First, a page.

Smart Transport

DfT ends rail franchising as it seeks new model

Female passenger at rail station

The Department for Transport (DfT) has ended rail franchising after 24 years as it looks to deliver a “simpler, more effective model” to reform the UK’s railways.

From September 21, franchising is replaced with more demanding Emergency Recovery Measures Agreements (ERMAs).

The DfT said the announcement is the first step in “bringing Britain's fragmented rail network back together to a simpler, more effective structure that will take shape over the coming months”.

The DfT introduced emergency introduced emergency rail measures and suspended franchises for six months back at the start of the Covid-19 pandemic in March this year.

Grant Shapps, transport secretary, said: “The model of privatisation adopted 25 years ago has seen significant rises in passenger numbers, but this pandemic has proven that it is no longer working.

“Our new deal for rail demands more for passengers.

“It will simplify people’s journeys, ending the uncertainty and confusion about whether you are using the right ticket or the right train company.

“It will keep the best elements of the private sector, including competition and investment, that have helped to drive growth, but deliver strategic direction, leadership and accountability.

“Passengers will have reliable, safe services on a network totally built around them. It is time to get Britain back on track.”

The first stage is moving operators onto the ERMA transitional contracts to prepare the ground for the new railway.

These management agreements have tougher performance targets and lower management fees.

The new contracts allow the DfT to make an early start on key reforms, including requiring operators to co-ordinate better with each other and driving down the railways’ excessive capital costs.

Management fees will now be a maximum of 1.5% of the cost base of the franchise before the coronavirus pandemic began.

The ERMAs are a transitional stage to the new system, the biggest change to the railways in a quarter of a century.

Under current public health guidance, the intention is also for operators to run an almost full service to ensure there is space to help passengers travel safely.

ERMAs pave the way for wider rail industry reform that prioritises the passenger.

In 2018 Keith Williams, the chairman of Royal Mail, was asked to review the railways after a chaotic timetable change and the failure of some franchises.

The DfT acknowledged that until passenger numbers return due to Covid-19, "significant taxpayer support" will still be needed, including under the ERMA transitional contracts.

However, the reforms are expected to enable "substantial medium and longer-term savings" for taxpayers.

Keith Williams, chair of the Williams Review, said: "These new agreements represent the end of the complicated franchising system, demand more from the expertise and skills of the private sector, and ensure passengers return to a more punctual and co-ordinated railway.

"I am ensuring the recommendations I propose are fit for a post-COVID world, but these contracts kickstart a process of reform that will ensure our railways are entirely focused on the passenger, with a simpler, more effective system that works in their best interest."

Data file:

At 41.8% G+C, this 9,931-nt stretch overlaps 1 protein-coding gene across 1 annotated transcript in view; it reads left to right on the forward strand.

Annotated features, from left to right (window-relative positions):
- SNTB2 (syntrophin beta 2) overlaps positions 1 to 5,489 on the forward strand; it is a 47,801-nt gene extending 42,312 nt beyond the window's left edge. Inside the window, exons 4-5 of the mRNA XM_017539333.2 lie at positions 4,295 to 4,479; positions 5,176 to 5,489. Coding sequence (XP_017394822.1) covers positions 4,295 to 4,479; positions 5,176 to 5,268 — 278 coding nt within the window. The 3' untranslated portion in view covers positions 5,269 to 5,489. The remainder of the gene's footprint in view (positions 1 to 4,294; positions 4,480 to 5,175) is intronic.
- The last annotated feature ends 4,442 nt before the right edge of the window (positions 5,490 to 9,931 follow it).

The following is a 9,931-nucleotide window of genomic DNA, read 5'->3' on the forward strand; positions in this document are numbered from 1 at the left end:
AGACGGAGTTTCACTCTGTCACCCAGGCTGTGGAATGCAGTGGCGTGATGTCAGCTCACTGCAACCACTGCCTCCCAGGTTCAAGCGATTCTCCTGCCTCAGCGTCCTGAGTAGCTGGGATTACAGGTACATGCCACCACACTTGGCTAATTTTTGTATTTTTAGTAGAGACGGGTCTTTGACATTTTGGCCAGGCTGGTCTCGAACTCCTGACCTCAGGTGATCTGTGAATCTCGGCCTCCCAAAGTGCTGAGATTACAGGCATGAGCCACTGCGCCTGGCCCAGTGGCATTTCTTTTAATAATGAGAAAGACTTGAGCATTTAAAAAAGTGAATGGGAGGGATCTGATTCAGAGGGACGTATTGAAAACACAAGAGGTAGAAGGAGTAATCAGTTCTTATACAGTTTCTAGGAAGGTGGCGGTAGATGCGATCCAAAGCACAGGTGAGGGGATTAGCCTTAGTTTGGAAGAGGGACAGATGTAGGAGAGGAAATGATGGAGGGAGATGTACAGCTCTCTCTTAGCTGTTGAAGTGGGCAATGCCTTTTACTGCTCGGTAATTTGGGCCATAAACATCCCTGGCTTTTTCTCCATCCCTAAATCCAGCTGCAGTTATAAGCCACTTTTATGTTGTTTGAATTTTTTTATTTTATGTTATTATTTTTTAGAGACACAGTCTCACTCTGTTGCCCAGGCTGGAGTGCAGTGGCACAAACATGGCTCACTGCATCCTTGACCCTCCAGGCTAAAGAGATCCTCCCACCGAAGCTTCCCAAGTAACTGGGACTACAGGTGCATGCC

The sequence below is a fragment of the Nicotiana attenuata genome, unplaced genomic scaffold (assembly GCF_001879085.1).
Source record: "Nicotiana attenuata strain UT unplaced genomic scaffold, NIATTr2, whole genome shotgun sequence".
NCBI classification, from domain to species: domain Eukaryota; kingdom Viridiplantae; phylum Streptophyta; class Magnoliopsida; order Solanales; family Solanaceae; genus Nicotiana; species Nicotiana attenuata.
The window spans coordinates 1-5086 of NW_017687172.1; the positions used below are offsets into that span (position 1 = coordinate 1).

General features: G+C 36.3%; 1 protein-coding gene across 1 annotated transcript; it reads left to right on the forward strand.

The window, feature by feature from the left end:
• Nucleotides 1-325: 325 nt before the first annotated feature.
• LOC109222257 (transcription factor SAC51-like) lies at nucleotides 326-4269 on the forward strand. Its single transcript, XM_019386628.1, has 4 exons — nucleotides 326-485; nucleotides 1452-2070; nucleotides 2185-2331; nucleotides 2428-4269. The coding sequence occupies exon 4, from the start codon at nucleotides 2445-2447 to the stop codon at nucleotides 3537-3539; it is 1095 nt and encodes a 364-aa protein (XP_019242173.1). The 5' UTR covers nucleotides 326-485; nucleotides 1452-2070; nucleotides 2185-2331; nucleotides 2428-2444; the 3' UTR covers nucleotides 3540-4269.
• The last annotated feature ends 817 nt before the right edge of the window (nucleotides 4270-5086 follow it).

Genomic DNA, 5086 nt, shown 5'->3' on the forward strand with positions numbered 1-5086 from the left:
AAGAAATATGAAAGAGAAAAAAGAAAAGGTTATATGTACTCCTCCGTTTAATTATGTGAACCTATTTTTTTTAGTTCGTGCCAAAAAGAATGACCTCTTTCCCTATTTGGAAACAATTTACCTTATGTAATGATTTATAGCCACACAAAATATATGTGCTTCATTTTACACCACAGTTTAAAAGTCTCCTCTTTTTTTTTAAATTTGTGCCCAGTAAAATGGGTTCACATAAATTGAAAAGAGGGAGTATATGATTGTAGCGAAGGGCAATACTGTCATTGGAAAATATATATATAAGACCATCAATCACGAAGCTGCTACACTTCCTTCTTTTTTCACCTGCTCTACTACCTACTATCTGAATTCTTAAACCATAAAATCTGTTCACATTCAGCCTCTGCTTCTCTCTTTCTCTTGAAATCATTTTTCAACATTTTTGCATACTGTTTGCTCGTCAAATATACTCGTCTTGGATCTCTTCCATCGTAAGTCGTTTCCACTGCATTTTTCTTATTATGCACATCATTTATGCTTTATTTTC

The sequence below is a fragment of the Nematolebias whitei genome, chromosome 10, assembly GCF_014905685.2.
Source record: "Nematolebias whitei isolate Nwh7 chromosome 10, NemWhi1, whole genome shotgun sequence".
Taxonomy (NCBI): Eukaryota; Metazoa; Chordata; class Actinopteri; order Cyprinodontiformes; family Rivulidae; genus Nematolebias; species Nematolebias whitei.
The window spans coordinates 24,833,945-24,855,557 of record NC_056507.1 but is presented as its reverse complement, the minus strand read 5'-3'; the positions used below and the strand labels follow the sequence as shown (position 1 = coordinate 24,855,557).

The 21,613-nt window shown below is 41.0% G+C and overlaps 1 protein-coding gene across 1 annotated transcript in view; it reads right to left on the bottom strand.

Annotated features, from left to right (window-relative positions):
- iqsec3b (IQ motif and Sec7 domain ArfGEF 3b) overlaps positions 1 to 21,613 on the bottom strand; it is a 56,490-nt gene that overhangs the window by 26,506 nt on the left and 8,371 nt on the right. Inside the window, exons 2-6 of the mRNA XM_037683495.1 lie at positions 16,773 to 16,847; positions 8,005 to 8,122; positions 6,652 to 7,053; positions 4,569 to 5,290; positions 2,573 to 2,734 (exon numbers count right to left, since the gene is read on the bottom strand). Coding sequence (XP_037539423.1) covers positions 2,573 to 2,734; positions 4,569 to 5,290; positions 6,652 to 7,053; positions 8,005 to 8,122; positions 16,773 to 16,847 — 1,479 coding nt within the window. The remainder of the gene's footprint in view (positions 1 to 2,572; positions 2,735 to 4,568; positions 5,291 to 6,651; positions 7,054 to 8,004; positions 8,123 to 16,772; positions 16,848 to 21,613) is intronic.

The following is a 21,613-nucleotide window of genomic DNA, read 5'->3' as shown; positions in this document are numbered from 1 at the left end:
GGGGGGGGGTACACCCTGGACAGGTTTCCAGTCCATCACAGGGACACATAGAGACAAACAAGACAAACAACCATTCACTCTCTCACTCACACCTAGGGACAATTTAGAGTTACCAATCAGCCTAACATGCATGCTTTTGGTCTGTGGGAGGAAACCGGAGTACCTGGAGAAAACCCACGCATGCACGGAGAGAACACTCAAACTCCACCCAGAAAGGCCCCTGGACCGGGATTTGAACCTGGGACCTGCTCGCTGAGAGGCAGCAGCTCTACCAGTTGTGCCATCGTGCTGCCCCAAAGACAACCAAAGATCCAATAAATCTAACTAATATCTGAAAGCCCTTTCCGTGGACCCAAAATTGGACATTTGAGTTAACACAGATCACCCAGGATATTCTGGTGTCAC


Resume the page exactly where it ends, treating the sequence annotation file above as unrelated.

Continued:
The DfT is due to publish a new white paper in response to the Williams Review "when the course of the pandemic becomes clearer".

Paul Plummer, chief executive of the Rail Delivery Group, welcomed the end to the franchise system, which RDG has also been calling for.

Plummer said: "These transitional contracts should be a stepping-stone to a better railway.

"This needs to harness the experience, innovation and investment private sector operators bring, with local train companies taking the decisions that affect their passengers.

"It should be overseen by a new guiding mind for the whole industry and underpinned by a simpler to use fares system.

"A renewed and reinvigorated partnership between the public and private sectors will be the best way to improve services and help regrow the market for train travel which is good for economic recovery and the public finances. Combined with the measures the industry is taking to keep trains clean, this announcement means people can continue to travel with confidence."

Darren Shirley, chief executive of Campaign for Better Transport, also welcomed the decision to replace the franchising system.

He said: "The future of the railway now depends on the creation of a new system that is centred around passengers; delivers social, economic and environmental benefits; and gives more devolution to regional and local governments with competition in the right places.

"Delivering a reliable and affordable rail network that works for both commuters and leisure passengers is crucial to helping rebuild the economy and protecting the environment as part of a green transport-led recovery and today's announcement is a step in the right direction.”

Watch now: Connecting Policy To Solutions Virtual Conference 2021

Smart Transport Conference returned on June 8th & 9th, to facilitate pivotal discussions on the future of transport. 

The UK’s most senior public and private sector transport leaders discussed the impact of Covid-19, achieving the Government’s decarbonisation ambitions, the need for more efficient living and better health, and much more.

Kwasi Kwarteng, secretary of state at the Department for Business, Energy and Industrial Strategy (BEIS), who spoke on BEIS's approach to decarbonising transport, particularly the electrification of the vehicle industry. Watch his presentation below:


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